Like many children born in the 70’s, I grew up in a community that didn’t speak about depression or mental illness. Yet, my mother seemed to have a different perspective than most people. She taught me mental illness, like physical illness, is nothing to be ashamed of, nor hidden. If you are struggling, you seek help. Simple as that. It is a mindset I wish our society could embrace – one of understanding and compassion, rather than indifference, fear, and silent suffering.
By Eva Rinaldi (Flickr: Robin Williams) [CC-BY-SA-2.0 (http://creativecommons.org/licenses/by-sa/2.0)], via Wikimedia Commons
I have read a lot of comments online about the recent suicide of the beloved Robin Williams
– some kind, some bewildered, some angry. Everyone has their own grieving process, but I have a hard time reading comments written by people who are angry at Williams, or feel he was selfish. My heart breaks at the thought of him so alone in his mind that he felt the only way out of his darkness was through death.
Just over a year ago a friend of ours took his own life. He was the happiest guy you could think of – always smiling – the last person anyone would have expected to commit suicide. While some people were outraged at his “selfish” act, I was heartbroken. Heartbroken that I had no idea he was in pain, and even more heartbroken that he was unable to share that pain with others. I believe you have to be in a very dark, lonely place to take your own life. Getting angry at someone for succumbing to their depression or mental illness is like getting mad at someone for dying from cancer.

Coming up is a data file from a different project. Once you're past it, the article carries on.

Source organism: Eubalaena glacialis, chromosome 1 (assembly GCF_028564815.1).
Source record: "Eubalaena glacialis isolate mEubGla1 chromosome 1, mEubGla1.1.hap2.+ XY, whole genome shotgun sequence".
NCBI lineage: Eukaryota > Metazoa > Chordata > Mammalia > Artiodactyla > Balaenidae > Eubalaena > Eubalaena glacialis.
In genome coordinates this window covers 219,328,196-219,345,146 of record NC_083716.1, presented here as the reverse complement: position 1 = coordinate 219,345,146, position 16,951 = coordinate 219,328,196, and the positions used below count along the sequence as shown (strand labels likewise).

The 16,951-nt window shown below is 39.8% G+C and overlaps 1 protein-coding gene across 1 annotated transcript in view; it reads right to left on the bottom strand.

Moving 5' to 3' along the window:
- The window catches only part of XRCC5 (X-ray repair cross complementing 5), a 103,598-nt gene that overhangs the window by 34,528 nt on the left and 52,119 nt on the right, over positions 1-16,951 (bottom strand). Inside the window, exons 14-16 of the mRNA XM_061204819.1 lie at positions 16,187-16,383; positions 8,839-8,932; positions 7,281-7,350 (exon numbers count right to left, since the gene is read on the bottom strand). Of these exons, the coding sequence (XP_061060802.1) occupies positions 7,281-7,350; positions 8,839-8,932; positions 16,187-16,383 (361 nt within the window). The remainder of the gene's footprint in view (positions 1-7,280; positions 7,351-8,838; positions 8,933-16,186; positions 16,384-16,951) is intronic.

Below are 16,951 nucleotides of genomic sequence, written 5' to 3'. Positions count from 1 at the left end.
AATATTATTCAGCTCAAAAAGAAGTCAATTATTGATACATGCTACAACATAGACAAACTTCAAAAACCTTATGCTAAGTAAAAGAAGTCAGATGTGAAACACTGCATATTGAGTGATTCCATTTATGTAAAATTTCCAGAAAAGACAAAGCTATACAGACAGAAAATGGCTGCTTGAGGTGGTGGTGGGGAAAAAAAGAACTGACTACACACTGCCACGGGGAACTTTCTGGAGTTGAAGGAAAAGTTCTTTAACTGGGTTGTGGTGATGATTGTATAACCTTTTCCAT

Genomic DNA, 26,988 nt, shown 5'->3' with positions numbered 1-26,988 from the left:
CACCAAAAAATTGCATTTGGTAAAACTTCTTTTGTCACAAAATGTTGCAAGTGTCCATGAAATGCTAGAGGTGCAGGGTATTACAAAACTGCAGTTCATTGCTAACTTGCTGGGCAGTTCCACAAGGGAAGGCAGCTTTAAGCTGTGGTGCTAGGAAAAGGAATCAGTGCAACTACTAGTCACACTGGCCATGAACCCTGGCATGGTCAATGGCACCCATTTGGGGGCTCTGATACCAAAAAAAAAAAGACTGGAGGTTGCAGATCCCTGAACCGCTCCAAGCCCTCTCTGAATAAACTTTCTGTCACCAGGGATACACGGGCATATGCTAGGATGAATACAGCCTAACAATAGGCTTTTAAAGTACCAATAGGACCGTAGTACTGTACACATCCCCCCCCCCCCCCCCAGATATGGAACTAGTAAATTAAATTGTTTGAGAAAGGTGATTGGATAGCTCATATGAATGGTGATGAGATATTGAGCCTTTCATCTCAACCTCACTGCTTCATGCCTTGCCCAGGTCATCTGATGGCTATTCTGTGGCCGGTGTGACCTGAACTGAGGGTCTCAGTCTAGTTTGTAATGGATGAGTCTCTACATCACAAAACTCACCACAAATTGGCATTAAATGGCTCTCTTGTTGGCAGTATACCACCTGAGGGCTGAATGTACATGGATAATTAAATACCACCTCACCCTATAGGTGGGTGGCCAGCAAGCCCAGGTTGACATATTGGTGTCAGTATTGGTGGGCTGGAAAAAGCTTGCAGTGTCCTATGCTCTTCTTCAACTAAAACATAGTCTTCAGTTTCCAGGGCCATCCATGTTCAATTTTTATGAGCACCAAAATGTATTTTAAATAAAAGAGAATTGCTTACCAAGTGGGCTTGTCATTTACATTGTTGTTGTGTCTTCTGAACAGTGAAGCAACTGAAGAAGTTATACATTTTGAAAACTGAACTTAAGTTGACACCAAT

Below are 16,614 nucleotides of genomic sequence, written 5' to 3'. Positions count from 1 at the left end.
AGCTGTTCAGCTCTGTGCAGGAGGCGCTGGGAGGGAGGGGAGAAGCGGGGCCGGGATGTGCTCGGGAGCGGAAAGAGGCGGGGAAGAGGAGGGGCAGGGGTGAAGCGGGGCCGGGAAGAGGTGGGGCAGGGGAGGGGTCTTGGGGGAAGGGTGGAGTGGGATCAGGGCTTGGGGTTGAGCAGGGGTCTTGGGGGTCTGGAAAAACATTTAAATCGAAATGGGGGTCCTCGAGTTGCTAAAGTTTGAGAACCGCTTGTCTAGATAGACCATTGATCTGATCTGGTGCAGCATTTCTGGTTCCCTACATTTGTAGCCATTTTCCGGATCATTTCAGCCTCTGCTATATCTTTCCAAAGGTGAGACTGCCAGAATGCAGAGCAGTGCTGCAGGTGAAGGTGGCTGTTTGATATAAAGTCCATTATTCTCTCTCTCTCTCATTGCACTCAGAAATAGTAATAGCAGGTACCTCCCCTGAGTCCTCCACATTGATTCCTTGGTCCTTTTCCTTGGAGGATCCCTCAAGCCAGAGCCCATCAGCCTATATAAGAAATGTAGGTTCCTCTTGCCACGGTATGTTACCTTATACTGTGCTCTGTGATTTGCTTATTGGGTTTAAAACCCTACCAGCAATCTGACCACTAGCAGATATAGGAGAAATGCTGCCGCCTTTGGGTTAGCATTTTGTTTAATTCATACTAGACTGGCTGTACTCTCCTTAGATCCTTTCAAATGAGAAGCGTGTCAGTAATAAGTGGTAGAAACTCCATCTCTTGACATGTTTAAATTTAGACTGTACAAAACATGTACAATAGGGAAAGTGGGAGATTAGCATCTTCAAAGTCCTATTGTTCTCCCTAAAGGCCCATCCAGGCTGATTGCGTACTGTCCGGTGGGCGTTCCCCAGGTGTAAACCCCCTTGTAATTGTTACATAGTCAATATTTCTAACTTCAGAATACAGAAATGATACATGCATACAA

Everyone struggles at some point or another. There is no need to compare the depth or magnitude of your pain with anyone else’s – regardless of the source or intensity, everyone has faced difficult times. The question is, why don’t we talk about it more? Why do we so often choose to isolate ourselves and our pain? Why do we cast off those who are struggling as “weak” instead of reaching out to help them?
Rather than ostracize or dismiss those around us who are grappling with pain, grief, depression, mental illness, or addiction, what if we took a little more time to see people as they are – to affirm their humanity?
If we’re going to fight a disease, let’s fight one of the most terrible diseases of all, indifference. – Robin Williams as Patch Adams
Perhaps if more people understood mental illness, like physical illness, is nothing to be ashamed of, we as a society would be more inclined to seek help in times of need.
So my message to everyone – you are not alone. Chances are, what you are feeling (depression, anxiety, postpartum, addiction, etc.) has been felt by someone else in your life at some point or another. Holding in your feelings only serves to isolate you further. Talk to someone. If you feel like you have no one with whom you can share your burden, then contact an organization like the National Suicide Hotline. Trained counselors are available to talk 24/7 at 1-800-273-8255.
If you see someone struggling – reach out to them. Don’t be afraid to point them in the direction of professional help. Oftentimes when in a state of despair, seeking help for ourselves is too much a challenge to surmount. Though the easy route is indifference to others’ burdens, extend your hands and help them lift their unbearable weight.